Over the last five years, a secret society of bands darting back and forth between indie-pop and Americana has made some very memorable, just-left-of-center, song-based rock. The Pernice Brothers, Dolly Varden, Hazeldine, Clem Snide, Minibar and Nadine (for starters) haven't quite broken the urban hipsters' icy, Radiohead-is-God glare or shaken off comparisons to Wilco, but they also haven't succumbed to either genre's more obvious clichés. Number Gingersol among them.

Gingersol was born in the mind of Steve Tagliere in 1995 while living in Los Angeles. This first incarnation of the band was wrought with inconsistency and hosted a revolving door of backing musicians. Frustrated by his inability to find dedicated musicians to play with, Steve disbanded Gingersol decided to go it alone. He recorded a solo album Trust Myself in 1998 on his own aptly named Pretend Record Company.

"I didn't want to stop doing music.” Steve says, “That's what Trust Myself was all about. After a while I just decided, 'Hey I've got some recording gear, I'm going to make an album.' I self-released it, and it did well for that sort of thing. People still talk to me about it four years later, which is pretty flattering." Turning down the wattage from Gingersol's previous efforts, Tagliere's sandpapery crackle stood front and center spinning tales of lovable losers and down-but-not-out protagonists. The album won a lot of critical acclaim, including the stamp of approval from former Minneapolis music guru and alt-a&r pro Peter Jesperson.

It was then through a chance meeting through a mutual friend, that Steve came in contact with fellow L.A. musician Seth Rothschild at a Sebedoh show. The two immediately bonded and the night ended with Steve handing Seth a copy of Trust Myself. As Seth tells it “That morning I woke up and put on Steve’s record. It was surprisingly good. Surprising, because most people give you records and they’re OK but this I wanted to start over. It was a like a real record, with real songs. I called him and told him how much I appreciated the record and he seemed to appreciate my appreciation. The next morning I went over with a keyboard and played a makeshift drum kit – most everything was dangling. As a three-piece we learned about 20 or 30 songs that day and drank a case of beer. During which a guy called and asked if we could fill in the next night, he had someone cancel. So we said sure…we’ve been playing ever since.”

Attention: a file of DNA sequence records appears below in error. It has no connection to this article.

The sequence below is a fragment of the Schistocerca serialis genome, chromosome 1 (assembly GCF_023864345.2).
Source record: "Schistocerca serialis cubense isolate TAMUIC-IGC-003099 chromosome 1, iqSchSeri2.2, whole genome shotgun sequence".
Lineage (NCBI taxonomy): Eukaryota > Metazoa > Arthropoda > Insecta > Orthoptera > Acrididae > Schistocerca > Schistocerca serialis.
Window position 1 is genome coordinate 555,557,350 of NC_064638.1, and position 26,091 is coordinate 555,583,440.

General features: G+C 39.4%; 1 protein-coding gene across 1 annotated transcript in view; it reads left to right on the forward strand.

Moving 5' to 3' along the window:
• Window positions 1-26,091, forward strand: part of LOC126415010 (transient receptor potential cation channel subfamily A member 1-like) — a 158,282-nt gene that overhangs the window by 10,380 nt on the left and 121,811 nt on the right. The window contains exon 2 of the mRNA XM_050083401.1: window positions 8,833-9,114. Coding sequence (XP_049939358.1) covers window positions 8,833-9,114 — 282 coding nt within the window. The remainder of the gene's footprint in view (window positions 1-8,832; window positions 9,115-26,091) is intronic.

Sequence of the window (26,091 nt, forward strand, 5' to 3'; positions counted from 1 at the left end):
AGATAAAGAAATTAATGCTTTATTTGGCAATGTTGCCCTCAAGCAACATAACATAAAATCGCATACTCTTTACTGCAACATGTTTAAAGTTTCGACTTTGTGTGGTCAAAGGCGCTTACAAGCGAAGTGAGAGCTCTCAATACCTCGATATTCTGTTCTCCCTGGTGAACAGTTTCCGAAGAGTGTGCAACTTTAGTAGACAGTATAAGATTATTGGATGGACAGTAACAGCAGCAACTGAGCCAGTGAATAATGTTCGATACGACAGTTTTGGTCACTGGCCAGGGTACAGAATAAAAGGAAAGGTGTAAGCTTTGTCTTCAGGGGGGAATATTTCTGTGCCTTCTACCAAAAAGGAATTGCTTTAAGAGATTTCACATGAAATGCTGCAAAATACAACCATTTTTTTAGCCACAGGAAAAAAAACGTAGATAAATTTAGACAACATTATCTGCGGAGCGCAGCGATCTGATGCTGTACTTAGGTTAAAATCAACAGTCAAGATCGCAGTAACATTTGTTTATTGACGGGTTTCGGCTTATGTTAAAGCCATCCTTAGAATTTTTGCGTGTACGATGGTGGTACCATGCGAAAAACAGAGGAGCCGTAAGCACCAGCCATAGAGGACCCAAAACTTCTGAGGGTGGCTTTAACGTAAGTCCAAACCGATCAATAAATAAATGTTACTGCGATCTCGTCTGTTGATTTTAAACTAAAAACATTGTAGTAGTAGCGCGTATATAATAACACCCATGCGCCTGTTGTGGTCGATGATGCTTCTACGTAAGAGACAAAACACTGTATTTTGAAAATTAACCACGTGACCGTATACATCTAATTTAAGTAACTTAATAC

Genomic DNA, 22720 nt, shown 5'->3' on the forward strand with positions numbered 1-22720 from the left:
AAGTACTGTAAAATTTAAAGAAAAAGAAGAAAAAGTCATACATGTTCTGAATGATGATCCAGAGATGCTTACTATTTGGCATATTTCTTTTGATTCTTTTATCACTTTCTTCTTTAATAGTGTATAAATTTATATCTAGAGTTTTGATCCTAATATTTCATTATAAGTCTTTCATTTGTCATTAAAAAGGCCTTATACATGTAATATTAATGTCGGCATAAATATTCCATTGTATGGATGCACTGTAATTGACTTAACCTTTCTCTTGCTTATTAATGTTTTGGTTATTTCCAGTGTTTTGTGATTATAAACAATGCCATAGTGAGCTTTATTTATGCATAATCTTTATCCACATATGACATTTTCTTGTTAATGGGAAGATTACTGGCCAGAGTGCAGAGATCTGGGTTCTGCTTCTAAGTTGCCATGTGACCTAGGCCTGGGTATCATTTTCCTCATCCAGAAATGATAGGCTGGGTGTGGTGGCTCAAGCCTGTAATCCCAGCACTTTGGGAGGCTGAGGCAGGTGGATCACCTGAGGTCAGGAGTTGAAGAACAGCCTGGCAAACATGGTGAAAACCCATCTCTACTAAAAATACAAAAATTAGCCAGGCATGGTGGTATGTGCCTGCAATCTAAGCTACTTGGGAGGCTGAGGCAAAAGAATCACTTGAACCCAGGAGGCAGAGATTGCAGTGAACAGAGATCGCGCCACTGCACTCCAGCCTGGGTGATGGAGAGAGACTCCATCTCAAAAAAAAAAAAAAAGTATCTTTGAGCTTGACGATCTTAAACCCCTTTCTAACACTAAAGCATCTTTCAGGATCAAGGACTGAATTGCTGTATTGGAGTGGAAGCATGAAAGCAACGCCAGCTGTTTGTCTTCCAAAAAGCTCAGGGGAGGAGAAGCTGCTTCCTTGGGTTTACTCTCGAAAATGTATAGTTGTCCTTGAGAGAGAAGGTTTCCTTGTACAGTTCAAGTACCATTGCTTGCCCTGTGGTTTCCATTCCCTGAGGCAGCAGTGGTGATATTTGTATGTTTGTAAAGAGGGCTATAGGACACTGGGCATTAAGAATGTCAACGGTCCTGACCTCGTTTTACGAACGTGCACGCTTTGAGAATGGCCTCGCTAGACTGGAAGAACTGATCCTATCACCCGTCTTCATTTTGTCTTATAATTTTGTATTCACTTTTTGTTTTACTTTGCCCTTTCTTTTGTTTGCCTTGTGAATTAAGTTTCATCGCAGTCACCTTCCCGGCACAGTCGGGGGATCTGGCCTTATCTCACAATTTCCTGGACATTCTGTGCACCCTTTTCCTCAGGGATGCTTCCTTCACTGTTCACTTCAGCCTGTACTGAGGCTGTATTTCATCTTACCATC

“I had pretty much given up on trying to play music with other people in the six or eight months prior to meeting Seth.” Steve says, “I felt that never had enough in common musically or personally to really turn the corner and really grow. I was resigned to just playing with my brother or solo.” The first offering in this new collaboration was the critically acclaimed Nothing Stops Moving. This official debut finds Gingersol returning as a reinvigorated, stripped-down unit. Numerous people provided the rhythm section support, but it doesn't really make a difference whether it is a proper band or not, though, because the music is fabulous from end to end.

The new incarnation and their new record brought them to the attention of many critics and fellow musicians. The band found itself playing and befriending many of the stars on the alt-rock scene, including The Wallflowers, PeteYorn, Alejandro Escovedo and Superdrag. It was then that changes in their personal lives brought changes to Gingersol the band. Both men got married, and when both of their spouses were offered jobs in New York City, they saw it as a chance to conquer a new territory, and so the two packed it up and moved across the country.
The band immediately came to the attention of Rubric Records, which released the band’s next offering The Train Wreck is Behind You. If Nothing Stops Moving was a rousing catharsis, The Train Wreck Is Behind You is compellingly self-assured. If the former was a reinvigoration, its melodic ebullience belying songs that were still tender and cynically cautious at their cores, the latter is entirely vibrant, a seamless and sonorous achievement that picks up on the scarred sensitivity of the first album in its initial stages before superseding that fragility with a fresh sense of vigor and possibility.